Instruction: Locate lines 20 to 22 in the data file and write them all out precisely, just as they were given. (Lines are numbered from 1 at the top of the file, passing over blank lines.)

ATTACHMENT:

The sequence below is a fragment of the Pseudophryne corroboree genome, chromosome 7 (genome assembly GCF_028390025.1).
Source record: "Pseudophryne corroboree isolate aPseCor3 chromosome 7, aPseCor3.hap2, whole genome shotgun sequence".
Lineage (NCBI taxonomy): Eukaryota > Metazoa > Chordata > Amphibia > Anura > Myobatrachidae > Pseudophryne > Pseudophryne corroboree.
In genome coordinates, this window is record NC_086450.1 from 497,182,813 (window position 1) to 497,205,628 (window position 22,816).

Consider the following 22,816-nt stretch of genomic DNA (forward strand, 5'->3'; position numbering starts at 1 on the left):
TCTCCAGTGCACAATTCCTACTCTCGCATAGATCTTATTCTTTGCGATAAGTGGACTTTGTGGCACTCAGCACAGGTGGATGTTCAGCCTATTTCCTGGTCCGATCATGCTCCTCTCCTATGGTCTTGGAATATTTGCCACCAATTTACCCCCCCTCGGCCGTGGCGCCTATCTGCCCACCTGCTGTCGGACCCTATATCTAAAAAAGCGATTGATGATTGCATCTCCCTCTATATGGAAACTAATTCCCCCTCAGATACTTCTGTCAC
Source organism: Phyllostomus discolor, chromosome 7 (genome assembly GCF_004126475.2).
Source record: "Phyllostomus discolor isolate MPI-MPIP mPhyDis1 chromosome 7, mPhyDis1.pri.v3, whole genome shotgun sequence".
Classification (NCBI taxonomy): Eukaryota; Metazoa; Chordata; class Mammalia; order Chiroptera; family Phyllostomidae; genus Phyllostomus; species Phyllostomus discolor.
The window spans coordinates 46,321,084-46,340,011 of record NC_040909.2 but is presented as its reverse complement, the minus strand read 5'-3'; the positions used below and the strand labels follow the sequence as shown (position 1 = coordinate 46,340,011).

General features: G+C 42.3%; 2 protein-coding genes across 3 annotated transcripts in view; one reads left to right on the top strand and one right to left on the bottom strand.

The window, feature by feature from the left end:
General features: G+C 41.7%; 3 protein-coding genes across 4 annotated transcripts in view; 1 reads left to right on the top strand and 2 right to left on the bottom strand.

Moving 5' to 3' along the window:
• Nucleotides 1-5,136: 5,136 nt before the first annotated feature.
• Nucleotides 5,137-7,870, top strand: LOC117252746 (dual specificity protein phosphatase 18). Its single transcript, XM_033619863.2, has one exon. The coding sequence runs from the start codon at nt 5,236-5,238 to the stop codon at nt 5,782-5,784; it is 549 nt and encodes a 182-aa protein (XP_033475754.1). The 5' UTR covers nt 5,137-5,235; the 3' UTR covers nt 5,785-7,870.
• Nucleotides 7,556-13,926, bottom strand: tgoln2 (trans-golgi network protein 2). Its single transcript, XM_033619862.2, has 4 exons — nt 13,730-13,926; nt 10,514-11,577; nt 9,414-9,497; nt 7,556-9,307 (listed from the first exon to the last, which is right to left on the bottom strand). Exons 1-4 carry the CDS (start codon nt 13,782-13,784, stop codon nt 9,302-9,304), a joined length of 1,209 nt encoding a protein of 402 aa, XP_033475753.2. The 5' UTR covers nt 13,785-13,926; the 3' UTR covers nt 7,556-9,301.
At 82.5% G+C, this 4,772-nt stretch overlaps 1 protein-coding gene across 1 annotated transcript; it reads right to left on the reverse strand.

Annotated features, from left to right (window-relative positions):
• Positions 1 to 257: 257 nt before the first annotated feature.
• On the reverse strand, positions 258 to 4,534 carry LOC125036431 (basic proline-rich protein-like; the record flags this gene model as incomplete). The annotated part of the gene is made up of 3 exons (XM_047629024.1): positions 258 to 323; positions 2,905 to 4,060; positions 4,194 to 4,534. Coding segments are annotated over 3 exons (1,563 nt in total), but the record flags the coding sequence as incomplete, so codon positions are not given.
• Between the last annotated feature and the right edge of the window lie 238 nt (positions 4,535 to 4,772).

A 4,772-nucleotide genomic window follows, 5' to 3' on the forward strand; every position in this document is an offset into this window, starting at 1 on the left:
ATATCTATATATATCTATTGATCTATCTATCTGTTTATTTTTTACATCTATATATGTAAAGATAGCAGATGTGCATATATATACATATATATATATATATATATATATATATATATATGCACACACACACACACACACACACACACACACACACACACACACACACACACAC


• Positions 1 to 257: 257 nt before the first annotated feature.
• On the reverse strand, positions 258 to 4,534 carry LOC125036431 (basic proline-rich protein-like; the record flags this gene model as incomplete). The annotated part of the gene is made up of 3 exons (XM_047629024.1): positions 258 to 323; positions 2,905 to 4,060; positions 4,194 to 4,534. Coding segments are annotated over 3 exons (1,563 nt in total), but the record flags the coding sequence as incomplete, so codon positions are not given.
• Between the last annotated feature and the right edge of the window lie 238 nt (positions 4,535 to 4,772).